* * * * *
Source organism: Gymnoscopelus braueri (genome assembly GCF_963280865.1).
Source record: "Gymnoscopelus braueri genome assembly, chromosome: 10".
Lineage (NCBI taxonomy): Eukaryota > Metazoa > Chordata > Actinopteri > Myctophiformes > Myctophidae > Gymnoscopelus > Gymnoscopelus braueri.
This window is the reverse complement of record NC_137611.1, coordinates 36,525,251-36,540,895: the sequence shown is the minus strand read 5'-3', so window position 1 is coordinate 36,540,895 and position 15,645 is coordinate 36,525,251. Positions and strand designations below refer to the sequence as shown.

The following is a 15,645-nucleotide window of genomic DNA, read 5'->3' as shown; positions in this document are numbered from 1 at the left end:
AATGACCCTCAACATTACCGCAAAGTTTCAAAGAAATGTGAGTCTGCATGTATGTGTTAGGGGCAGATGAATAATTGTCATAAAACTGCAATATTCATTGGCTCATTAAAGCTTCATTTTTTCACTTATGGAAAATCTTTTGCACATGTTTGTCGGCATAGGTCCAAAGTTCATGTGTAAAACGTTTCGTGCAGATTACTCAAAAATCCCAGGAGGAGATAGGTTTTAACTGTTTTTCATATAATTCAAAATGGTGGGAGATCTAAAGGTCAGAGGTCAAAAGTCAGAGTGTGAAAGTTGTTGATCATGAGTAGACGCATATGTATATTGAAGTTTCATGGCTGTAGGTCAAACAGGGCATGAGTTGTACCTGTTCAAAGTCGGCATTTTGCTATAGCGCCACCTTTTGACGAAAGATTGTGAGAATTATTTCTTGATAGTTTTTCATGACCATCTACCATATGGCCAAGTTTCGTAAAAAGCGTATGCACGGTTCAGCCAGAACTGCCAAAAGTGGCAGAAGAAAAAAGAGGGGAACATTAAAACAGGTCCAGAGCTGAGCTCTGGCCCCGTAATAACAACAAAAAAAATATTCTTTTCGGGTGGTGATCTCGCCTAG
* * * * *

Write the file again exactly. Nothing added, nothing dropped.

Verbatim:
Source organism: Gymnoscopelus braueri (genome assembly GCF_963280865.1).
Source record: "Gymnoscopelus braueri genome assembly, chromosome: 10".
Lineage (NCBI taxonomy): Eukaryota > Metazoa > Chordata > Actinopteri > Myctophiformes > Myctophidae > Gymnoscopelus > Gymnoscopelus braueri.
This window is the reverse complement of record NC_137611.1, coordinates 36,525,251-36,540,895: the sequence shown is the minus strand read 5'-3', so window position 1 is coordinate 36,540,895 and position 15,645 is coordinate 36,525,251. Positions and strand designations below refer to the sequence as shown.

The following is a 15,645-nucleotide window of genomic DNA, read 5'->3' as shown; positions in this document are numbered from 1 at the left end:
AATGACCCTCAACATTACCGCAAAGTTTCAAAGAAATGTGAGTCTGCATGTATGTGTTAGGGGCAGATGAATAATTGTCATAAAACTGCAATATTCATTGGCTCATTAAAGCTTCATTTTTTCACTTATGGAAAATCTTTTGCACATGTTTGTCGGCATAGGTCCAAAGTTCATGTGTAAAACGTTTCGTGCAGATTACTCAAAAATCCCAGGAGGAGATAGGTTTTAACTGTTTTTCATATAATTCAAAATGGTGGGAGATCTAAAGGTCAGAGGTCAAAAGTCAGAGTGTGAAAGTTGTTGATCATGAGTAGACGCATATGTATATTGAAGTTTCATGGCTGTAGGTCAAACAGGGCATGAGTTGTACCTGTTCAAAGTCGGCATTTTGCTATAGCGCCACCTTTTGACGAAAGATTGTGAGAATTATTTCTTGATAGTTTTTCATGACCATCTACCATATGGCCAAGTTTCGTAAAAAGCGTATGCACGGTTCAGCCAGAACTGCCAAAAGTGGCAGAAGAAAAAAGAGGGGAACATTAAAACAGGTCCAGAGCTGAGCTCTGGCCCCGTAATAACAACAAAAAAAATATTCTTTTCGGGTGGTGATCTCGCCTAG